WASHINGTON (1/10/08)—Credit unions and other interested parties have until April 8 to comment on the Federal Reserve Board’s proposed Regulation Z changes intended, in part, to address certain subprime lending practices. The proposed revisions spanned 141 pages in the Jan. 9 Federal Register
, which set the deadline for public comment. The proposed rules changes are meant to better protect consumers from unfair or deceptive home mortgage lending practices and related advertising under the Truth in Lending and Home Ownership and Equity Protection Acts. The Fed’s plan would apply four protections to a newly defined category of “higher-priced mortgages,” which would include those with annual percentage rates (APRs) that exceed the yield on Treasury securities of comparable maturity by at least three percentage points for first-lien loans, or five percentage points for subordinate-lien loans. This threshold should include nearly all subprime loans. For these higher-priced mortgages:
* Creditors would be prohibited from engaging in a pattern or practice of extending credit without considering borrowers' ability to repay the loan; * Creditors would be required to verify the income and assets they rely upon in making a loan; * Prepayment penalties would only be permitted if certain conditions are met, including the condition that no penalty will apply for at least sixty days before any possible payment increase; and * Creditors would have to establish escrow accounts for taxes and insurance.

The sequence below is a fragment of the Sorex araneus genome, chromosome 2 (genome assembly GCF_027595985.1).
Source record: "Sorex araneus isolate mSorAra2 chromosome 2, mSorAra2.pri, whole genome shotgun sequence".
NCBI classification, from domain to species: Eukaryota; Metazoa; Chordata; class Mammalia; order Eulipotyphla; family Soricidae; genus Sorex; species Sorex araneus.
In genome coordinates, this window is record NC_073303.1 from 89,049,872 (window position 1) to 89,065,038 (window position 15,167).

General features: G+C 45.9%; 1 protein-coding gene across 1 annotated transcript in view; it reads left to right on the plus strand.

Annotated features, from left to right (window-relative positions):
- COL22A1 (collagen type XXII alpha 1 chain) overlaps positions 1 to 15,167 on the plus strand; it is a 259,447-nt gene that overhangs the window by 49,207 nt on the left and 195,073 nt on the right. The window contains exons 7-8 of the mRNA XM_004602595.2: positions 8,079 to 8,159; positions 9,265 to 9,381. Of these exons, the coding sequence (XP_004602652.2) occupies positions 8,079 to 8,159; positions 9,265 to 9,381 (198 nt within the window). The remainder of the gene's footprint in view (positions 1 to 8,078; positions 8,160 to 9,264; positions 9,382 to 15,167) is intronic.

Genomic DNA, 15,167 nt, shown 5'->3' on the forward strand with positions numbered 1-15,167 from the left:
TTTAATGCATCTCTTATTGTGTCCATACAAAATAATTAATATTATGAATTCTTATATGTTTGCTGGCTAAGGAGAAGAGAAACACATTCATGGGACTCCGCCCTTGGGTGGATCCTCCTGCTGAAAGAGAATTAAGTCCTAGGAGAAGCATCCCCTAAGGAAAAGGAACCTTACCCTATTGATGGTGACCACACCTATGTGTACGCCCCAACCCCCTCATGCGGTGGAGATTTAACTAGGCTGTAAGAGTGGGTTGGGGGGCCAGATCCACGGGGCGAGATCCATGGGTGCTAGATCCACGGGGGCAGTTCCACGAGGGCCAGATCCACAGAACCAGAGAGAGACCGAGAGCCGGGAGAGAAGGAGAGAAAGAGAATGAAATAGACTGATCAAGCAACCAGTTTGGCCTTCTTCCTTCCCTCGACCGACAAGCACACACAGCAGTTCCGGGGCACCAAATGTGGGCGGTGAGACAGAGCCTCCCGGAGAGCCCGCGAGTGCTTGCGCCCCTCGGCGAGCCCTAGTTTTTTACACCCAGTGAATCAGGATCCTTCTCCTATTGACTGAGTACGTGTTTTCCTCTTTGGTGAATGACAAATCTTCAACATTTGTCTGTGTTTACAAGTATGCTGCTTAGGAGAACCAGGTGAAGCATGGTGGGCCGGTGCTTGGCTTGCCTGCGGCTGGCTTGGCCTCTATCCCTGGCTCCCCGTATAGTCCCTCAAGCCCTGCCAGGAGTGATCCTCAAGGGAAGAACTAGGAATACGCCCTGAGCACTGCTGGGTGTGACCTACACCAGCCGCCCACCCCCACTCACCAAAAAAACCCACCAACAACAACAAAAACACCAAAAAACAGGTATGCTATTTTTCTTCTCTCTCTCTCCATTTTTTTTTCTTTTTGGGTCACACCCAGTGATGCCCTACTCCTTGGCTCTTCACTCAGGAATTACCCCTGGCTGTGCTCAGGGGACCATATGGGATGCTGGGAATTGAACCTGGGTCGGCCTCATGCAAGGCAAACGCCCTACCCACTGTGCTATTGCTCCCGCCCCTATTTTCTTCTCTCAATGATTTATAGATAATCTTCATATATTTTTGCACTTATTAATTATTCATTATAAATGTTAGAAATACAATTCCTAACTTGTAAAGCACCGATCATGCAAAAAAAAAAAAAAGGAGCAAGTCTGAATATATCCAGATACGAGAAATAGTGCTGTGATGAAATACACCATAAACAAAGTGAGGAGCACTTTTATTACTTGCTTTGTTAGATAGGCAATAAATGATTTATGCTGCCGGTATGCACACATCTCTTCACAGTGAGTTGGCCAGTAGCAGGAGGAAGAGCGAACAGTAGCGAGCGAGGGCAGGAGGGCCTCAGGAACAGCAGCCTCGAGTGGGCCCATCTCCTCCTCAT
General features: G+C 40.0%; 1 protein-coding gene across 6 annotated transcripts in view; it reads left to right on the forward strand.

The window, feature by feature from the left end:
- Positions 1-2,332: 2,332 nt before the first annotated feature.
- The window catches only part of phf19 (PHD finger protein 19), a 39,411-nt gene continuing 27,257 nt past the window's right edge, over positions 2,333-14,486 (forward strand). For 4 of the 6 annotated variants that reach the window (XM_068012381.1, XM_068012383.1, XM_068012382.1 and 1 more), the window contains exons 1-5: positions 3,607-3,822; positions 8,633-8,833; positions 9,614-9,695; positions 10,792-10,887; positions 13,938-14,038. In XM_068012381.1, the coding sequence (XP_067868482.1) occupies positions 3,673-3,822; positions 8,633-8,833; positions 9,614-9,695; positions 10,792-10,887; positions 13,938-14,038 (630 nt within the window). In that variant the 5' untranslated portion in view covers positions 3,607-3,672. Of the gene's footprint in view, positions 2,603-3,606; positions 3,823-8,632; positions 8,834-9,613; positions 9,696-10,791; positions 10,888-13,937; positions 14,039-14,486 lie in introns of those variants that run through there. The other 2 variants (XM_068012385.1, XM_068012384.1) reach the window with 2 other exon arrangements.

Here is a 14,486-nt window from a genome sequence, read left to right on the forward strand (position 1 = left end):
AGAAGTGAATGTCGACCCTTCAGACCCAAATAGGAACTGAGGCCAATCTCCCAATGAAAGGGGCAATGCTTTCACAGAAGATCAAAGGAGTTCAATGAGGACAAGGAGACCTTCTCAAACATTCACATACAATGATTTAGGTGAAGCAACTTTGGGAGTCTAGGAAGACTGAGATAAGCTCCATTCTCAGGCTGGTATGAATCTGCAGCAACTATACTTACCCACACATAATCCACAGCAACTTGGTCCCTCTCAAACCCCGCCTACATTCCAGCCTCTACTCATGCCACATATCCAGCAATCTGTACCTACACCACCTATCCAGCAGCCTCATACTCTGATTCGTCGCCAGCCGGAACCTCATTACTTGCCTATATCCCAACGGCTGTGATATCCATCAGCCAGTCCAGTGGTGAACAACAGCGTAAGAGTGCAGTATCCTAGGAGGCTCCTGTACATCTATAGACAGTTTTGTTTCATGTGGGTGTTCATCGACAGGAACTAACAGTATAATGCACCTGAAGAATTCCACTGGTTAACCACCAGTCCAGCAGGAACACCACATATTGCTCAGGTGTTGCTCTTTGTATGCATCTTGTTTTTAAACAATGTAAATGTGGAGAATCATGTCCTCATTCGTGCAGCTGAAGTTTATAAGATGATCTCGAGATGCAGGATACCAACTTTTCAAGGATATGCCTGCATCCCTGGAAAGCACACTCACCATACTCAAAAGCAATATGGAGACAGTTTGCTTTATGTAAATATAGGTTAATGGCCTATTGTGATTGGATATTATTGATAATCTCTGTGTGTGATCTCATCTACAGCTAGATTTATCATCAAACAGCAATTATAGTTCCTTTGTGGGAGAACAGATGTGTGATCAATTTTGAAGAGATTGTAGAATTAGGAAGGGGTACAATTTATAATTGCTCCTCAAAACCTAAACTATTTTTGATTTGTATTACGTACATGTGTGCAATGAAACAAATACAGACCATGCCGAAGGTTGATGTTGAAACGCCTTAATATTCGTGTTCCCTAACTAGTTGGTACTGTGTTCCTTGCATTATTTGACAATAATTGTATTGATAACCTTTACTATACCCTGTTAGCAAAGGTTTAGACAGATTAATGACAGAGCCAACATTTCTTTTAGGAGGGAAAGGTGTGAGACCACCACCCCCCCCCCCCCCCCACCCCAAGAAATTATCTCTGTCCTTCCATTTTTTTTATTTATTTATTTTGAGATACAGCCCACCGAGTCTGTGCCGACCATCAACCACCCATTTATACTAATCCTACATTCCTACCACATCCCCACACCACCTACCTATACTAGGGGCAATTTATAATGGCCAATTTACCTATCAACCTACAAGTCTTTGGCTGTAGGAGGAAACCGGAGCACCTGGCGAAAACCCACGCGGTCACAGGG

For most other mortgages, including the “higher-priced” mortgages, the proposal would:
* Prohibit lenders from paying mortgage brokers “yield spread premiums” that exceed the amount the consumer had agreed in advance that the broker would receive. A yield spread premium is the fee paid by a lender to a broker for higher-rate loans. *Prohibit certain servicing practices, such as failing to credit a payment to a consumer’s account when the servicer receives it, failing to provide a payoff statement within a reasonable period of time, failing to provide a schedule of fees upon request, and imposing late fees under certain circumstances. *Prohibit a creditor or broker from coercing or encouraging an appraiser to misrepresent the value of a home. *Prohibit seven misleading or deceptive advertising practices for closed-end loans, such as using the term “fixed” to describe a rate that is not truly fixed. It would also require that all applicable rates or payments be disclosed in advertisements with equal prominence as introductory or “teaser” rates; and * Provide Truth-in-Lending disclosures to borrowers within three days of application so it is early enough to use while shopping for a mortgage. Lenders could not charge fees until after the consumer receives the disclosures, except a fee to obtain a credit report.
The Credit Union National Association will soon issue a comment call to credit unions on the Reg Z revisions.